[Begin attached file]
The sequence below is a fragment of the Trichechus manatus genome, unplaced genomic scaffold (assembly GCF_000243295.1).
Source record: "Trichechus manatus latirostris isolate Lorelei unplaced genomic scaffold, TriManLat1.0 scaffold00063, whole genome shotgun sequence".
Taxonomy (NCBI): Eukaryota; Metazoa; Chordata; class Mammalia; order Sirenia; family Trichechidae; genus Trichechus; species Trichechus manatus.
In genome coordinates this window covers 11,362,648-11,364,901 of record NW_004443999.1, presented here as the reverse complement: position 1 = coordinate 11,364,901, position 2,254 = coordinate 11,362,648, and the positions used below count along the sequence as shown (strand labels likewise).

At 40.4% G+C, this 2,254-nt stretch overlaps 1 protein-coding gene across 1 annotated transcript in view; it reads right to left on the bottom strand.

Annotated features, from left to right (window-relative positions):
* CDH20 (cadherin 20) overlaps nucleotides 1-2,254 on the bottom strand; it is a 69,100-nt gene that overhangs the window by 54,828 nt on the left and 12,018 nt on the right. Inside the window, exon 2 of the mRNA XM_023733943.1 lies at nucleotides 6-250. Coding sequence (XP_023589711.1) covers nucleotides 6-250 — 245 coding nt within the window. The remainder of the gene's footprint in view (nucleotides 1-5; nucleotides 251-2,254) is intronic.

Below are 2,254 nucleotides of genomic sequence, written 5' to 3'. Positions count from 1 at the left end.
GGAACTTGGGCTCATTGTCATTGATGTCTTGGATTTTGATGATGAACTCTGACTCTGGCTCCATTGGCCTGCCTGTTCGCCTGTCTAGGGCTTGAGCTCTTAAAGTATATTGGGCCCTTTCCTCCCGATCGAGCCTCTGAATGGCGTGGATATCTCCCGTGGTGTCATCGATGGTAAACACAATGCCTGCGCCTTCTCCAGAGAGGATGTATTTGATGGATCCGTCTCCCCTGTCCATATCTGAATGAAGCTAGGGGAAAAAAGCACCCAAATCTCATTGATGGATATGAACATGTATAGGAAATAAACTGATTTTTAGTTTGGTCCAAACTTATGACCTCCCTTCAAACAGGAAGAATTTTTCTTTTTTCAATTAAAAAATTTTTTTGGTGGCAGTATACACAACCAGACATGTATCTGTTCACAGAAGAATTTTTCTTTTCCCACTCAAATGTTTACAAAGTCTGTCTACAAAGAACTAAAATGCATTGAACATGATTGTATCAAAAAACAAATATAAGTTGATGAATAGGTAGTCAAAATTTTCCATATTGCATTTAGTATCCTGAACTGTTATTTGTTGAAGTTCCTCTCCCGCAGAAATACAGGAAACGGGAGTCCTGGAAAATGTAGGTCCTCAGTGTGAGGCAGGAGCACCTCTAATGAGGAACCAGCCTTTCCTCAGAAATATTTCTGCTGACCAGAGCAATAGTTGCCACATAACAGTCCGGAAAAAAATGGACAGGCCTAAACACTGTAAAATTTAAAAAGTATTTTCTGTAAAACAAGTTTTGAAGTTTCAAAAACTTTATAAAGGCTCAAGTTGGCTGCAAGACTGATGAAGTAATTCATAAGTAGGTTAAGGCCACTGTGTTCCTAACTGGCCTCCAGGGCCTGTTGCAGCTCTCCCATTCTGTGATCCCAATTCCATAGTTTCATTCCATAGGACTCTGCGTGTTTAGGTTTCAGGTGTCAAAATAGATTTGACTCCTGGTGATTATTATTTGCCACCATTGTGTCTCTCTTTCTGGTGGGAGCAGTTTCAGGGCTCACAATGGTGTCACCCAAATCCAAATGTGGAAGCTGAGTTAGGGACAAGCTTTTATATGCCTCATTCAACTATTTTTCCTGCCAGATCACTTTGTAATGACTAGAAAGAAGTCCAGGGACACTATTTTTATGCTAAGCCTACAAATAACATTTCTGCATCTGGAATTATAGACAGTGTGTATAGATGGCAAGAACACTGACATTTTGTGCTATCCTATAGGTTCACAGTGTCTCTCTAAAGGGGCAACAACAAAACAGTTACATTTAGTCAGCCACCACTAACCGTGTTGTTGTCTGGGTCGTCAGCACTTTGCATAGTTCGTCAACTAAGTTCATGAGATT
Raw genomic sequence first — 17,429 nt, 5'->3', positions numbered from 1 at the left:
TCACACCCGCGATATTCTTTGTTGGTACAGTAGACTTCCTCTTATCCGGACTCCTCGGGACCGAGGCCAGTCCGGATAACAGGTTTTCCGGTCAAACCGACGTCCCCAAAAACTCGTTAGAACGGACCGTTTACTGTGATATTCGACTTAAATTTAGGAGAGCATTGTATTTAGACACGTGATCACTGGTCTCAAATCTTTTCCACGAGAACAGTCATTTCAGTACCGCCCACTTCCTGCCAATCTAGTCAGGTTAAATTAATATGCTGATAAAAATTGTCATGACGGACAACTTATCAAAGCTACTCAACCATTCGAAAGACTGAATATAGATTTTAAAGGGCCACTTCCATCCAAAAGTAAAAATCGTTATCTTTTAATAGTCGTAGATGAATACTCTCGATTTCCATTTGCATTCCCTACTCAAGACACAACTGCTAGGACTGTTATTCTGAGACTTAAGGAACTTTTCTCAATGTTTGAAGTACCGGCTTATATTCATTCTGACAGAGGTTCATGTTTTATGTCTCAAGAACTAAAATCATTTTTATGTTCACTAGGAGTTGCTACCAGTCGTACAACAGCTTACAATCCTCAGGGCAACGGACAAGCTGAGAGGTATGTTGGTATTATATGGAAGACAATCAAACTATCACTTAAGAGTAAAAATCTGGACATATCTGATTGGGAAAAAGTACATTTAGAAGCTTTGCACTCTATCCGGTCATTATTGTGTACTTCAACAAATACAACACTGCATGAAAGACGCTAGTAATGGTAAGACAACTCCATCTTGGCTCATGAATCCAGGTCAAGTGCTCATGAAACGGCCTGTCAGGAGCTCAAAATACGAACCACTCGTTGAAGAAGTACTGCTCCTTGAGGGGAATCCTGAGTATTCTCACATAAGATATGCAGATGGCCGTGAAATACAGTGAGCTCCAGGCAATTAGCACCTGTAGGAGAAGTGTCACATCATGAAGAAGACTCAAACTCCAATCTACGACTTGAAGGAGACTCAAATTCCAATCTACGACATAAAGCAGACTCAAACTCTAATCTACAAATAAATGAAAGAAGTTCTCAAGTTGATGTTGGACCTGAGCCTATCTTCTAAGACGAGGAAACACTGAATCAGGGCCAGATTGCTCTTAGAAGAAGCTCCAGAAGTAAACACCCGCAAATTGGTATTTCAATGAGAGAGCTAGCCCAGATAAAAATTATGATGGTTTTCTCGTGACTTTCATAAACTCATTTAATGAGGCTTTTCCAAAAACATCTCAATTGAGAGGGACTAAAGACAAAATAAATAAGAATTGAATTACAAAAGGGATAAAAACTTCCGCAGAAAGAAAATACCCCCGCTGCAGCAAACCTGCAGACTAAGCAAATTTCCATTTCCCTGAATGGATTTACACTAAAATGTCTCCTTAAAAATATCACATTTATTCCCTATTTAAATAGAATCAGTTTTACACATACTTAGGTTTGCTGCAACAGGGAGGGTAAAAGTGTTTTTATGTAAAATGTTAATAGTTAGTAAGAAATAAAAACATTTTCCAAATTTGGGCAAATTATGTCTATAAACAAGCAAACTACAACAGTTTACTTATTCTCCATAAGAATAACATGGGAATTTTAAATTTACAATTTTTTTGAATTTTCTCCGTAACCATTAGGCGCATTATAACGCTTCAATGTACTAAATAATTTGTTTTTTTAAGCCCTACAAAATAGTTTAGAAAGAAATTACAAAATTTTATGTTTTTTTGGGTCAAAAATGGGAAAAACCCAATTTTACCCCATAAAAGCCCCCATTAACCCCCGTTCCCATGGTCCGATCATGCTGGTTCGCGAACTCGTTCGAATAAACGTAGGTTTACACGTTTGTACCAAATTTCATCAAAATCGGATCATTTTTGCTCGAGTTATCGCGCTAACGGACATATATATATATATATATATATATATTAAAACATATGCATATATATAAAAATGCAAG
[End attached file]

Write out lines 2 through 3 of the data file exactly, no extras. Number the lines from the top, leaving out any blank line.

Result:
Source record: "Trichechus manatus latirostris isolate Lorelei unplaced genomic scaffold, TriManLat1.0 scaffold00063, whole genome shotgun sequence".
Taxonomy (NCBI): Eukaryota; Metazoa; Chordata; class Mammalia; order Sirenia; family Trichechidae; genus Trichechus; species Trichechus manatus.